Another way in which the animal agriculture industry attempts to maintain its power over other participants in the conversation is by never questioning its own fundamental belief of the use of animals, as it is the accepted “truth.” Instead, industry members sought to educate others not on why what they are doing is right, but how it is right.
Some participants spoke about how they would not engage with people with fundamentally different beliefs, choosing instead to communicate with those in “the middle”, because they would never be successful in changing the mind of the others. The idea that people should even consider trying to change such a person’s mind on the topic of animal agriculture shows a disregard for the ideologies of those individuals.
Generally speaking, when people have a fundamental opposition to the use of animals in any aspect, it speaks to a fundamental difference in the philosophical and ontological position they have, not a lack of awareness and education. To think that one could change another’s mind completely devalues the beliefs of the other.
While the animal agriculture industry is using science and facts to communicate what can be done, the wider community is asking if it should be done. Just because an animal can live a physically healthy life and produce meat efficiently while in a cage, should that be the case?
Language helps us construct not only our own identities, but those of other humans and non-humans (Butler, 1990). The way we use language influences how we make meaning, and how we communicate that meaning. The discourse from within that the participants in this study operate served to reinforce the idea of the existence of an objective truth, by which those within the industry are the authoritative and credible sources. It further serves to marginalize and undermine those in the out-group.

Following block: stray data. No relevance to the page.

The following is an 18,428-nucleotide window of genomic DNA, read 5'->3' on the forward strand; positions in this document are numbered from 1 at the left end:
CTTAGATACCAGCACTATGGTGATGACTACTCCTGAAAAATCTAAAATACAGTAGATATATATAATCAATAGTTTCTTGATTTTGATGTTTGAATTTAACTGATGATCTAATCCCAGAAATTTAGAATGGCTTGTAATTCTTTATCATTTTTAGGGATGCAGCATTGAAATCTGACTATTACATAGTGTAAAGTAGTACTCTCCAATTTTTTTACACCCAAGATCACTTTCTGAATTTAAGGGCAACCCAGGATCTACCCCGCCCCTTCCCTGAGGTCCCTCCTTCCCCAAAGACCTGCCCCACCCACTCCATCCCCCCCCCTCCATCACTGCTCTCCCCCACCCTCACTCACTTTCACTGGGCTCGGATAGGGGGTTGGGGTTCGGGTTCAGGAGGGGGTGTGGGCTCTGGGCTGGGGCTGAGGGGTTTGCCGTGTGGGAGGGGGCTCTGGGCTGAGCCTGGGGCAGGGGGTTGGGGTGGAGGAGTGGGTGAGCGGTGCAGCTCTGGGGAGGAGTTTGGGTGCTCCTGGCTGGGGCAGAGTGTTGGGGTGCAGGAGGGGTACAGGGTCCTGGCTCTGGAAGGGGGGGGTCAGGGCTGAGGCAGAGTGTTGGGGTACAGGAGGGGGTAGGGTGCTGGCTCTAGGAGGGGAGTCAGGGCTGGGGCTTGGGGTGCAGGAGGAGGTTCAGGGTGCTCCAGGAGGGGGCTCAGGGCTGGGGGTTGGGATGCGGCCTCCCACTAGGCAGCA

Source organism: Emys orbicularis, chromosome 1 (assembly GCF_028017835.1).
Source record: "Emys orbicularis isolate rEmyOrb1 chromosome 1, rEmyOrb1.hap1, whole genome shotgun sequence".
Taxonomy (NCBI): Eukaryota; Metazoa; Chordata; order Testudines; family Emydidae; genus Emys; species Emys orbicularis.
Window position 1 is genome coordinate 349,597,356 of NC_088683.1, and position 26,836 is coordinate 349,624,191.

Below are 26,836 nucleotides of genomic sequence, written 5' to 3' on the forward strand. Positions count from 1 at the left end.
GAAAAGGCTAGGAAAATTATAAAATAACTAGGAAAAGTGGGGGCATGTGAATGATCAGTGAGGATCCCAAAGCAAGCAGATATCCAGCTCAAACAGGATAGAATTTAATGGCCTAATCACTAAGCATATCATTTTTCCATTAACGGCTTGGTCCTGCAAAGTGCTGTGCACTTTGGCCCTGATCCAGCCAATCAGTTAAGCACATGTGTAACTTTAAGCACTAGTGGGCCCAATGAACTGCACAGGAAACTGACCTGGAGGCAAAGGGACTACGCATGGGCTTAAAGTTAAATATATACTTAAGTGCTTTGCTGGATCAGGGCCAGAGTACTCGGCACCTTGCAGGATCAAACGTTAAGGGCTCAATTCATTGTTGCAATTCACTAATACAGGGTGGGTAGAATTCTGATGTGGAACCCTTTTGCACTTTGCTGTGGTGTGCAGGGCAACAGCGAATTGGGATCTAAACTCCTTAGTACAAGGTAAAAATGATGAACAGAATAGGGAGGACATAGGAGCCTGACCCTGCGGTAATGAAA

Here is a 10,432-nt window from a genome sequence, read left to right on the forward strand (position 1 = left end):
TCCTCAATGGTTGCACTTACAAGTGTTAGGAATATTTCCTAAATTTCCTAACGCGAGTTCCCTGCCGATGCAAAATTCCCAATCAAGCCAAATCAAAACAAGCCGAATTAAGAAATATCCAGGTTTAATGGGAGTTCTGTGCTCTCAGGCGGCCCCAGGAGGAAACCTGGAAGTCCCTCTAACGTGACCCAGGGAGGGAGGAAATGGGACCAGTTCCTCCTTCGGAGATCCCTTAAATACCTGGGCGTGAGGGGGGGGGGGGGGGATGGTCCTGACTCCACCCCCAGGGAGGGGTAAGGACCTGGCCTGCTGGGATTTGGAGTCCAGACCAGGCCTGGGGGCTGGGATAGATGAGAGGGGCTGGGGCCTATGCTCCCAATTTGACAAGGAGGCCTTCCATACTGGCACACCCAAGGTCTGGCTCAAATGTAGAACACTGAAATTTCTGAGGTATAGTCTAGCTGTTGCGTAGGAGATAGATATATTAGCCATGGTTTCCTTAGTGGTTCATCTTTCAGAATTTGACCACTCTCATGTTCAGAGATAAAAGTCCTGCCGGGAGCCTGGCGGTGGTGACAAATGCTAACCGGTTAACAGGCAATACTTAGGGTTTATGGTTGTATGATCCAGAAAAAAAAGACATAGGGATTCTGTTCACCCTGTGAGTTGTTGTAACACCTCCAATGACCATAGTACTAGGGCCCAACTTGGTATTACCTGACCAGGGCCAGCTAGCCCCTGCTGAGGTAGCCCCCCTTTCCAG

However, this researcher does not believe in an objective truth, rather that knowledge is continually mediated through social processes and existing structures. The lack of reflexivity from those within the industry, when others challenge their objective truth, is functioning to limit the ability for the animal agriculture industry to progress and ensure its sustainability. It is as if the industry sees any flexibility on its behalf toward the ideas of those in the out-group as the first step toward a vegan utopia, when in fact a shift in the paradigm of the industry may result in finding a new point of balance that will ensure the sustainability of the industry.
The relationship between humans and animals is not only dynamic and highly personal, but also ever-evolving. There are a number of competing and conflicting discourses at play regarding the use of animals in agriculture. Some discourses work from the position of there being a single reality, whereby the use of animals is natural and right. Other discourses work to question and challenge the reality in which we live.
As the human experience is so varied, not just between different countries and cultures, but also within, it is unlikely that there will ever be a single shared approach to this topic. Those within the animal agriculture industry currently operate within a discourse that offers little reflexivity and delegitimizes competing discourses.
Those involved in the industry possess a special knowledge and level of expertise when it comes to the topic of animal agriculture and have a wealthy contribution to make to the discussion. However, it remains that those in non-specialist capacities, i.e., the general public and those in opposition, also have the potential to make valuable contributions to future discussions.